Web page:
Spatiotemporal Cellular Networks Maintain Immune Homeostasis in the Lung

Jessica G. Borger

Research output: Contribution to journalArticleOtherpeer-review


A dynamic and intricately connected tissue-resident immune cell network continuously monitors the lungs, which are incessantly subjected to external environmental insults. The lungs are protected by the respiratory epithelium, which not only serves as a physical barrier through mucociliary mechanisms, but also a reactive one that can release cytokines, chemokines, and other defence proteins in response to danger signals. In the maintenance of pulmonary homeostasis in health, the lung-resident immune cell network instructs tolerance to innocuous particulates and can rapidly and efficiently drive immunity and memory to pathogenic antigens. This review examines the spatiotemporal dynamics that underlie the exquisite network of highly specialised immune cells and their mediators in the support of pulmonary tissue homeostasis and effective lung immunity in health. In particular, this review examines the specialised immune cells that reside in distinct populations within the diverse compartments of the lung, and the molecular signals that retain and recruit lung resident immune cells, to further our understanding of how these can be targeted therapeutically to return inflamed or diseased lungs to homeostasis.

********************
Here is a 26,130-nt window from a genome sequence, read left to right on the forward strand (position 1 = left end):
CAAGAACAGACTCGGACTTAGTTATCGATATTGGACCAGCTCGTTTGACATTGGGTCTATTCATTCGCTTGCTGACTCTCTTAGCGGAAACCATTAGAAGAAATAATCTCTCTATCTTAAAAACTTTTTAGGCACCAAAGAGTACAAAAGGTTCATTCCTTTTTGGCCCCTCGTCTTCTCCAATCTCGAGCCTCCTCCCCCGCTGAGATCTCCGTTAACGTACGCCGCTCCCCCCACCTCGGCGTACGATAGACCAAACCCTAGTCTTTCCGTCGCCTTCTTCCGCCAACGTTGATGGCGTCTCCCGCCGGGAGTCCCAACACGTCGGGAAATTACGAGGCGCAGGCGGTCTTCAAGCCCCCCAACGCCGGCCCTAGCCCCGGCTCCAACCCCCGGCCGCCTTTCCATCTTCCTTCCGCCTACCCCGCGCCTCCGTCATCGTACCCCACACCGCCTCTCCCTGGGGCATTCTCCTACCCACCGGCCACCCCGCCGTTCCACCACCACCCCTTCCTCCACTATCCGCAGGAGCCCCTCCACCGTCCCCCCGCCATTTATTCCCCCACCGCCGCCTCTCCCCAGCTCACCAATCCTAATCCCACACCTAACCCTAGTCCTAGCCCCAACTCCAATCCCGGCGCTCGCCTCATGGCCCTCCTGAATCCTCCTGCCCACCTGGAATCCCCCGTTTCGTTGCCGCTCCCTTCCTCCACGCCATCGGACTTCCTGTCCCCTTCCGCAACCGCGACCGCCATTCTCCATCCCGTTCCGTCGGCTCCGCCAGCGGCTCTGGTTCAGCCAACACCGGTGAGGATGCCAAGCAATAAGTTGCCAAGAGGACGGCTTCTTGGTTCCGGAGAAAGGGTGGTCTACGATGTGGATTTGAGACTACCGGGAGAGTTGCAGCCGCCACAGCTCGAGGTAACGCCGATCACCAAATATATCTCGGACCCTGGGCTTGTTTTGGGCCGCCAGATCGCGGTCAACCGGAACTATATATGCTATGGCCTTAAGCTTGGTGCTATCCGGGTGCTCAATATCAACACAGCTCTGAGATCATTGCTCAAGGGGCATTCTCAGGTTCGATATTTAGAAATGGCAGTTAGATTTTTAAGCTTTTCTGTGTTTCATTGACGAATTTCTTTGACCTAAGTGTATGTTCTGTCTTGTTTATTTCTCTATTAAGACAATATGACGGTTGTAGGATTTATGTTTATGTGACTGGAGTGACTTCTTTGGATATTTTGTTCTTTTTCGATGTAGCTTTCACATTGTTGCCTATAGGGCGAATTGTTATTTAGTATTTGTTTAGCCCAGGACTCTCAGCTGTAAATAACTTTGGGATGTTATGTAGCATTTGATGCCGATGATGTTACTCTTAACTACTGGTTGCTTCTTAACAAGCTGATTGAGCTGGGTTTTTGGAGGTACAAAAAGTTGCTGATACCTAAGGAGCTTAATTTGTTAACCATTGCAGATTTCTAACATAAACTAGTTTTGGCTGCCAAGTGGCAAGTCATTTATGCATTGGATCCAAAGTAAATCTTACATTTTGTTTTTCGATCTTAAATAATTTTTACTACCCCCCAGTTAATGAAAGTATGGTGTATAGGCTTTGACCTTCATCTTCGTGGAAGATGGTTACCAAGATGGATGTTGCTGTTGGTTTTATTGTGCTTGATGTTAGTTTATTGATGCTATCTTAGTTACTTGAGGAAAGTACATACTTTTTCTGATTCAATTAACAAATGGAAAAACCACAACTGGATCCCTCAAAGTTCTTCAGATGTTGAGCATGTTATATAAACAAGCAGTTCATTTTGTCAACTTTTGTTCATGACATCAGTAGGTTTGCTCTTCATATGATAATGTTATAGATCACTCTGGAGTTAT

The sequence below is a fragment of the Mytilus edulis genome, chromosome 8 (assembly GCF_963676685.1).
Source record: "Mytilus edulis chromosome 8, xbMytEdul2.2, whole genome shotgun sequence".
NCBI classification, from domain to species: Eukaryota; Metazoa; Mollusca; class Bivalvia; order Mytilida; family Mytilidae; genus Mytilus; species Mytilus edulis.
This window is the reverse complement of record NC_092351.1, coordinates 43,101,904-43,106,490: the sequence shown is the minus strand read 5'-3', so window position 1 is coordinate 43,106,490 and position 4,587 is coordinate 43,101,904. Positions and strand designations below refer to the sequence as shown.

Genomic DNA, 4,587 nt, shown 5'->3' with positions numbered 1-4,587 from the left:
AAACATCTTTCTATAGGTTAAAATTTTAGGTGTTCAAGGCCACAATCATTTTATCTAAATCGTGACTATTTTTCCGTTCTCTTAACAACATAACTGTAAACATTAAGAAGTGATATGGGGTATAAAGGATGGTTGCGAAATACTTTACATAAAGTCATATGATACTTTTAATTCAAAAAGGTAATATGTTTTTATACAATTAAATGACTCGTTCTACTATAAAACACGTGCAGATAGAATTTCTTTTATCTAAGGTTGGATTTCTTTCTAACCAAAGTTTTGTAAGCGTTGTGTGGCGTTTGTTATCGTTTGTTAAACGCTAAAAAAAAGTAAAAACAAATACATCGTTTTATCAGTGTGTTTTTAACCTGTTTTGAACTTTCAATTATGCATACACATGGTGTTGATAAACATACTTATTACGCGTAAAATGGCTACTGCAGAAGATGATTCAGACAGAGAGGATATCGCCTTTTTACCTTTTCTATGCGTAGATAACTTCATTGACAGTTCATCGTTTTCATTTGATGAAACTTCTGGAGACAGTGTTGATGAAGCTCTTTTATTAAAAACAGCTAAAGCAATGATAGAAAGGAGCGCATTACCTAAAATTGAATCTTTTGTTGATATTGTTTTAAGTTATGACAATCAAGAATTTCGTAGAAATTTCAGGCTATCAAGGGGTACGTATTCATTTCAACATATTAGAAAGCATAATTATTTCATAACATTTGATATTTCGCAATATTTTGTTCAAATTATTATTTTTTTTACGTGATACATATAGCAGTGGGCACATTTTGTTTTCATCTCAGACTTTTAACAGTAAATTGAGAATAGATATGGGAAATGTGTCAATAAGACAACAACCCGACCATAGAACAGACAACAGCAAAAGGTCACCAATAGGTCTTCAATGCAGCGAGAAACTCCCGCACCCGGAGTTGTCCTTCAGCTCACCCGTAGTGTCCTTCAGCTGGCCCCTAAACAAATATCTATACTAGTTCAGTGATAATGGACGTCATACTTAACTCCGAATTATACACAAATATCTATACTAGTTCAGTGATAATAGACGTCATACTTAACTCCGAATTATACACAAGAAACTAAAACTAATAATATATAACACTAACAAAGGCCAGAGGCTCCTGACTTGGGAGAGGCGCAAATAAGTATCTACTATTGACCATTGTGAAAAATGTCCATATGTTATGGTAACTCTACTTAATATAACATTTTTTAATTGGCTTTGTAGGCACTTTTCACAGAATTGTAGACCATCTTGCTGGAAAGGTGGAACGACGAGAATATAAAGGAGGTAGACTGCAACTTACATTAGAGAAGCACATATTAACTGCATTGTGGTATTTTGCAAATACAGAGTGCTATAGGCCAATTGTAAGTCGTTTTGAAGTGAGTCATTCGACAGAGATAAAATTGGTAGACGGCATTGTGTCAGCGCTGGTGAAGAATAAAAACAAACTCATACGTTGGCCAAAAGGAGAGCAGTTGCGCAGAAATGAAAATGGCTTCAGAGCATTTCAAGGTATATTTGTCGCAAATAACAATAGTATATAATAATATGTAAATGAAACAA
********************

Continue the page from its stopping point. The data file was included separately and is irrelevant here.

Original languageEnglish
Pages (from-to)108-119
Number of pages12
JournalEuropean Medical Journal
Issue number1
Publication statusPublished - Nov 2020

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